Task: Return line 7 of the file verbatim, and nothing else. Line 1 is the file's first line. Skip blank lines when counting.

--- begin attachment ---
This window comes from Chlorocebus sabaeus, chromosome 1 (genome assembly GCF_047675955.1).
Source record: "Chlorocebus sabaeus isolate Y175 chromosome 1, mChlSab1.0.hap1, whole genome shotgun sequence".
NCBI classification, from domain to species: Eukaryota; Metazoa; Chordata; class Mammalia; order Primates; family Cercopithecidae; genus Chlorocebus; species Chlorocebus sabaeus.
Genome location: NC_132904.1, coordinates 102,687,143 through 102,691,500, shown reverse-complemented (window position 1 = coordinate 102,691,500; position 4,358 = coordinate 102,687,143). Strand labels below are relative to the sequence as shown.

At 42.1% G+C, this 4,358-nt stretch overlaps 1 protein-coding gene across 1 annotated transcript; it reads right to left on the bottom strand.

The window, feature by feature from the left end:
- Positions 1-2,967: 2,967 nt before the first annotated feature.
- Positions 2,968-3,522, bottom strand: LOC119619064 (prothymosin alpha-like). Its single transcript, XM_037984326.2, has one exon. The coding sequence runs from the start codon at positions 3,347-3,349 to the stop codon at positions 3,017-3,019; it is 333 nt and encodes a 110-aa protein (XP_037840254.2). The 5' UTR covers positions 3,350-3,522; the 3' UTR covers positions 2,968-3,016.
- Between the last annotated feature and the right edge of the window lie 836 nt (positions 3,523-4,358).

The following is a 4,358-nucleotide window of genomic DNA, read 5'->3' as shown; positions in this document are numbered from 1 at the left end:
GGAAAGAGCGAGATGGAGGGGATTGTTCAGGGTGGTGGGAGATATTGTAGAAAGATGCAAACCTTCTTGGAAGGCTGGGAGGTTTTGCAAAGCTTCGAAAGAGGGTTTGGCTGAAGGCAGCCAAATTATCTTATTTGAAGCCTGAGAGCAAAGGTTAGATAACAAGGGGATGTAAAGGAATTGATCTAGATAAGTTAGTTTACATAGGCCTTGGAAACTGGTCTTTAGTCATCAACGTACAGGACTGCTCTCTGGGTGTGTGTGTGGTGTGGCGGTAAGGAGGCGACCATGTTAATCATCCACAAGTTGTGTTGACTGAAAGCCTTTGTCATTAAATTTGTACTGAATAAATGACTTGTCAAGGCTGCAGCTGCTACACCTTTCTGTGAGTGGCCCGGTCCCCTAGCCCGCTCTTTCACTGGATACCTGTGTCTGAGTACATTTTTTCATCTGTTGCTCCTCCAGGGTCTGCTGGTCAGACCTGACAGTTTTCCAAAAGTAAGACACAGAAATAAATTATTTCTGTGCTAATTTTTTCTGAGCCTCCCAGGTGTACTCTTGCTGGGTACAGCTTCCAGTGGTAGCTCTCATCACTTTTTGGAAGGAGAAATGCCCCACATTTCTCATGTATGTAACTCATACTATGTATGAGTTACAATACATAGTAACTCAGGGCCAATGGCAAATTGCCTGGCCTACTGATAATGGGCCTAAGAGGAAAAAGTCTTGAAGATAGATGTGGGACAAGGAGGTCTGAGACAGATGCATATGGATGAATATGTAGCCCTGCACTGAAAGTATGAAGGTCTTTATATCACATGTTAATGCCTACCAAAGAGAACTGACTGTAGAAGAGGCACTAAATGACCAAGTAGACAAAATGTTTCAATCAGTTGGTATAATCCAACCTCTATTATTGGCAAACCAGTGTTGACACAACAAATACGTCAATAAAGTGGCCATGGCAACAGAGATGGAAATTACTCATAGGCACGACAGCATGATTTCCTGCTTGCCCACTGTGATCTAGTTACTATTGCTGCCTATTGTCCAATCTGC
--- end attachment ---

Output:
- Positions 1-2,967: 2,967 nt before the first annotated feature.